[Soft money] contributions compromise our elected officials. When elected officials solicit these contributions from interests who almost always have matters pending before the Congress, these elected officials become at least psychologically beholden to those who contribute. It is inevitable and unavoidable.
Former DNC Chairman Don Fowler said:
Contributions of large sums of money to parties and campaigns undermine the integrity of the political process, create inequities in the system, and produce a privileged class of political actors.
The premise that the McCain-Feingold law has resulted in political parties that are financially deprived does not hold up. The two major political parties spent a combined $1.7 billion in the 2008 election cycle, according to the Center for Responsive Politics (CRP). Four years later, the parties spent more than $2 billion combined in the 2012 election cycle, an increase of almost 18 percent over their 2008 expenditures.
Meanwhile, Citizens United, decided in 2010, changed the landscape of American politics. It did so, however, at a time when the political parties and their candidates were raising and spending huge amounts of money.
Independent groups spent $338 million on federal elections in the 2008 election cycle, according to CRP. Four years later, post-Citizens United, these groups spent more than $1 billion on federal elections, a whopping increase in expenditures of almost 200 percent.
It is the explosive growth of outside spending attributable to the Citizens United decision which has changed the dynamics of federal elections.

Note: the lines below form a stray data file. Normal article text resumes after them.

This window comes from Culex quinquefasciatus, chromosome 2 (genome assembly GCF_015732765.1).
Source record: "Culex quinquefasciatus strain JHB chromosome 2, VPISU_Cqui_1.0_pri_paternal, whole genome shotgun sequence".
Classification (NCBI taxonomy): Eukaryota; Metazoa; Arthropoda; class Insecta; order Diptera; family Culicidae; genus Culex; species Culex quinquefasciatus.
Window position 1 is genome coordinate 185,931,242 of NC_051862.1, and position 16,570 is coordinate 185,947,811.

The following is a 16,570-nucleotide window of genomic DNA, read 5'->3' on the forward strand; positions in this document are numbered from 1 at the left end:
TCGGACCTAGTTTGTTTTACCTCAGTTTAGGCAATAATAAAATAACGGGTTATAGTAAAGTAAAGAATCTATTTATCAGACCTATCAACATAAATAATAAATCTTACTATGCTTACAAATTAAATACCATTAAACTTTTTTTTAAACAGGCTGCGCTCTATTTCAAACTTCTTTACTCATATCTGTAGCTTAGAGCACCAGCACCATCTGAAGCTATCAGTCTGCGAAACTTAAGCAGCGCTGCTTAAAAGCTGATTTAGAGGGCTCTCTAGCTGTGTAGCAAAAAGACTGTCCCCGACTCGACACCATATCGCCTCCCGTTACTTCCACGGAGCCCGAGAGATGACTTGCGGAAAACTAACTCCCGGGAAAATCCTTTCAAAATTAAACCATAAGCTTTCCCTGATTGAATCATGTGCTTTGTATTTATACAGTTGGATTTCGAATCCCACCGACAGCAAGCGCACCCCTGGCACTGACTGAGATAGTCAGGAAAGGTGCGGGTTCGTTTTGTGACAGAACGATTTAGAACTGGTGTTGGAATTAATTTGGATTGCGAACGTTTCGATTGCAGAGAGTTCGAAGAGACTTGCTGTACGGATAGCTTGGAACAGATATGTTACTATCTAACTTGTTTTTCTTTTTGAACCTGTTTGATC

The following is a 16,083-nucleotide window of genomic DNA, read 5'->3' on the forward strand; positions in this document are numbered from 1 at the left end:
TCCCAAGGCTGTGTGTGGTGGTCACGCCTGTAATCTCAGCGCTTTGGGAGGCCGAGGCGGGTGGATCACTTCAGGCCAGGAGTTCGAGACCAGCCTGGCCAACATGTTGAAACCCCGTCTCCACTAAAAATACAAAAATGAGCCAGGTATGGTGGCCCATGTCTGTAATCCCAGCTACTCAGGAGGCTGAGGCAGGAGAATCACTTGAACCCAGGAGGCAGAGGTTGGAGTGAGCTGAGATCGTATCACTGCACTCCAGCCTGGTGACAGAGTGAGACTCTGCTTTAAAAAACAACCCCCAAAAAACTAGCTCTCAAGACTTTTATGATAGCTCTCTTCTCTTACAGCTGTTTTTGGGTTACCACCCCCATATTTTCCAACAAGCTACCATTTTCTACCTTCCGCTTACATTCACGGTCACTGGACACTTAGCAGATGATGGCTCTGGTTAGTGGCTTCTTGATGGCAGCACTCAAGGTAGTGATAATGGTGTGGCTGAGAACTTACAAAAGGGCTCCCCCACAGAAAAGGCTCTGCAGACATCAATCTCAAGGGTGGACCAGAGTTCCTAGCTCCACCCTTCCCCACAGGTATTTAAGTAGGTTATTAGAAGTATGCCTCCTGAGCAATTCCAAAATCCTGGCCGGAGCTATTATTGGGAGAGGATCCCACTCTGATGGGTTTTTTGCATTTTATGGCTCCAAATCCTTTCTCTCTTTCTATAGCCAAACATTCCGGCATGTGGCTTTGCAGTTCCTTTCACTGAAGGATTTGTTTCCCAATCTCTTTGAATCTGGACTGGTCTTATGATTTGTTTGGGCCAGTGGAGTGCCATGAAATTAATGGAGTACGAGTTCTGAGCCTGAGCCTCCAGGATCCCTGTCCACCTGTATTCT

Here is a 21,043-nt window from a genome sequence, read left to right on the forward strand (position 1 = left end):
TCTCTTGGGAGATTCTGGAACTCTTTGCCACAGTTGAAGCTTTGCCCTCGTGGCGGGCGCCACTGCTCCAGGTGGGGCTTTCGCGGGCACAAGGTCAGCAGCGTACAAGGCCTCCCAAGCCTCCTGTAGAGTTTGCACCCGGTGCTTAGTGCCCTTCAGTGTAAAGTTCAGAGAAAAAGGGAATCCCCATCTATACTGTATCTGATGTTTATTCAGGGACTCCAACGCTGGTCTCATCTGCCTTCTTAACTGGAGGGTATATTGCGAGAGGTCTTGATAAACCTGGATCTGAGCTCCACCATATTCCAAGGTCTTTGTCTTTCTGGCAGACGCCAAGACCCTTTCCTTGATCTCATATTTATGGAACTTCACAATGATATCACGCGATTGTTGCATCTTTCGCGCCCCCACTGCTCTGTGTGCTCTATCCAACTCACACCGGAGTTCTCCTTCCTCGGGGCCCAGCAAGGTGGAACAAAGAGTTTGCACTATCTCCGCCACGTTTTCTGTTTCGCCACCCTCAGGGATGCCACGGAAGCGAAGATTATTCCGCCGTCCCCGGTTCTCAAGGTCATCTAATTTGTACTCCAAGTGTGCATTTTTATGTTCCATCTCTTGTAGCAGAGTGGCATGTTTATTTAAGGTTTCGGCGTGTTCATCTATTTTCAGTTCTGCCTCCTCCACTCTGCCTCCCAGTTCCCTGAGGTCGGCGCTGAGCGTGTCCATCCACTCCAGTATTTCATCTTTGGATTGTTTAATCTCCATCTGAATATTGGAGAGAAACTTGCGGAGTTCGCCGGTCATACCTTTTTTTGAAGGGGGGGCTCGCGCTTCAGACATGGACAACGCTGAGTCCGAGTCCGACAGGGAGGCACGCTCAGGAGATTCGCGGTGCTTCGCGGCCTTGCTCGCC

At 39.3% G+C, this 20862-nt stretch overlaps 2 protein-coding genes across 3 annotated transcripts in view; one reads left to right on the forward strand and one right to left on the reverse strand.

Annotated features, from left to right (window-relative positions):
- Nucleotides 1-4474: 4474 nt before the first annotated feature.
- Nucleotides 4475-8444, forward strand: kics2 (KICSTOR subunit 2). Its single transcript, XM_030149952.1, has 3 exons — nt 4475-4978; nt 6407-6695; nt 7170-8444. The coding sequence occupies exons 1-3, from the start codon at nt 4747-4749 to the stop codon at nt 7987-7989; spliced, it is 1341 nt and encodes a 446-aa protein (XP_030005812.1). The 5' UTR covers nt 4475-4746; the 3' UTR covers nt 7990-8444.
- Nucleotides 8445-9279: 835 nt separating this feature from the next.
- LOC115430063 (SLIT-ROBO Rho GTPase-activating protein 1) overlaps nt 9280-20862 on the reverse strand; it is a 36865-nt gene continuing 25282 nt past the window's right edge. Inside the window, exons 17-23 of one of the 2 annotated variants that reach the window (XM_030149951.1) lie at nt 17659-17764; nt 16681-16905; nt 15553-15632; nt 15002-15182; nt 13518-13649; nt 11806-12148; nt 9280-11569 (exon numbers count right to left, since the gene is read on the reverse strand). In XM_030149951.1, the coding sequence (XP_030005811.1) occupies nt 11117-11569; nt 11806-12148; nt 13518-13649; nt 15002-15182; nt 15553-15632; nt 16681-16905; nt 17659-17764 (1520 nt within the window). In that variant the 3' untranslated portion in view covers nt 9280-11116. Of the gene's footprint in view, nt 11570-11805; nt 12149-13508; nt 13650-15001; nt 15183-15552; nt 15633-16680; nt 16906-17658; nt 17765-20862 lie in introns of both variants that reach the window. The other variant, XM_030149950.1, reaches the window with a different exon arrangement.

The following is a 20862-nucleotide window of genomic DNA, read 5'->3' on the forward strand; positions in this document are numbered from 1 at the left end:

Even with this dramatic growth, however, it is wrong to assume that parties and their candidates are being overwhelmed by outside spending groups.
Federal candidates and their parties spent $5.2 billion in the 2012 election cycle. This constituted 83 percent of the total expenditures made in the 2012 national elections, including more than $2 billion spent by the major parties combined, operating under the McCain-Feingold law. The parties are not starving for resources.
By comparison, outside groups spent about 17 percent of the total expenditures, or more than $1 billion.
The McCain-Feingold law prevents federal officeholders from selling government decisions in exchange for huge contributions to the parties, and prevents influence-seeking donors from buying government favors. The law protects the American people against corruption, as the Supreme Court recognized in the 2003 McConnell decision, and recognized again in 2010 when the Court in the RNC case reaffirmed the McConnell decision by a 6 to 3 vote.
The Citizens United decision has empowered a minute number of the wealthiest individuals in the country to buy undue influence over our elections and government decisions. The decision is a disaster for the American people and will not stand the test of time.
The McCain-Feingold law remains part of the solution to our campaign finance problems, not part of the problem.